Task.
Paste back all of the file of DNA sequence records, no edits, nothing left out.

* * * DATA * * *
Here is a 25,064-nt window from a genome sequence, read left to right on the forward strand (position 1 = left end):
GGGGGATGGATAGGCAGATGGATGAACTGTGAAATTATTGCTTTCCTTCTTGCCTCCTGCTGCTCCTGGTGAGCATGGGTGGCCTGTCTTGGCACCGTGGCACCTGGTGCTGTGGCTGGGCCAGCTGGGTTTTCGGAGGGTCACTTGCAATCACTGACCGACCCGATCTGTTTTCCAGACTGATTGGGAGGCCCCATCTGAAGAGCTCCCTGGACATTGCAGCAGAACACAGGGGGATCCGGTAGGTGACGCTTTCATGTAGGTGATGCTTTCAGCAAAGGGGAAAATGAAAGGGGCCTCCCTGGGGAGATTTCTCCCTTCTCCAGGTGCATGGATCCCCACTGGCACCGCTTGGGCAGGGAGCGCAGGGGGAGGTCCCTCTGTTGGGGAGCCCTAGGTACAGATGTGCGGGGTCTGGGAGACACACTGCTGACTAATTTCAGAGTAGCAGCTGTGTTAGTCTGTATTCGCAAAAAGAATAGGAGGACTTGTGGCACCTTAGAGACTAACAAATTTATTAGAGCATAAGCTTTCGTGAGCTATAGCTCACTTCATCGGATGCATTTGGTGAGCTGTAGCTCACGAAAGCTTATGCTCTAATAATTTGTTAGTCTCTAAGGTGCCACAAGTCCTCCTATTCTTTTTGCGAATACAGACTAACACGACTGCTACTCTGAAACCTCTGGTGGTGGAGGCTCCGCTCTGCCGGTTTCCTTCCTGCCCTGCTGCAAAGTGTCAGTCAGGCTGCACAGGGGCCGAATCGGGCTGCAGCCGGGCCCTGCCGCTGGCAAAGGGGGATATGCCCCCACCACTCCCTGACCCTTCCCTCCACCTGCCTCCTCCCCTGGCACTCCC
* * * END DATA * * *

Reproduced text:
Here is a 25,064-nt window from a genome sequence, read left to right on the forward strand (position 1 = left end):
GGGGGATGGATAGGCAGATGGATGAACTGTGAAATTATTGCTTTCCTTCTTGCCTCCTGCTGCTCCTGGTGAGCATGGGTGGCCTGTCTTGGCACCGTGGCACCTGGTGCTGTGGCTGGGCCAGCTGGGTTTTCGGAGGGTCACTTGCAATCACTGACCGACCCGATCTGTTTTCCAGACTGATTGGGAGGCCCCATCTGAAGAGCTCCCTGGACATTGCAGCAGAACACAGGGGGATCCGGTAGGTGACGCTTTCATGTAGGTGATGCTTTCAGCAAAGGGGAAAATGAAAGGGGCCTCCCTGGGGAGATTTCTCCCTTCTCCAGGTGCATGGATCCCCACTGGCACCGCTTGGGCAGGGAGCGCAGGGGGAGGTCCCTCTGTTGGGGAGCCCTAGGTACAGATGTGCGGGGTCTGGGAGACACACTGCTGACTAATTTCAGAGTAGCAGCTGTGTTAGTCTGTATTCGCAAAAAGAATAGGAGGACTTGTGGCACCTTAGAGACTAACAAATTTATTAGAGCATAAGCTTTCGTGAGCTATAGCTCACTTCATCGGATGCATTTGGTGAGCTGTAGCTCACGAAAGCTTATGCTCTAATAATTTGTTAGTCTCTAAGGTGCCACAAGTCCTCCTATTCTTTTTGCGAATACAGACTAACACGACTGCTACTCTGAAACCTCTGGTGGTGGAGGCTCCGCTCTGCCGGTTTCCTTCCTGCCCTGCTGCAAAGTGTCAGTCAGGCTGCACAGGGGCCGAATCGGGCTGCAGCCGGGCCCTGCCGCTGGCAAAGGGGGATATGCCCCCACCACTCCCTGACCCTTCCCTCCACCTGCCTCCTCCCCTGGCACTCCC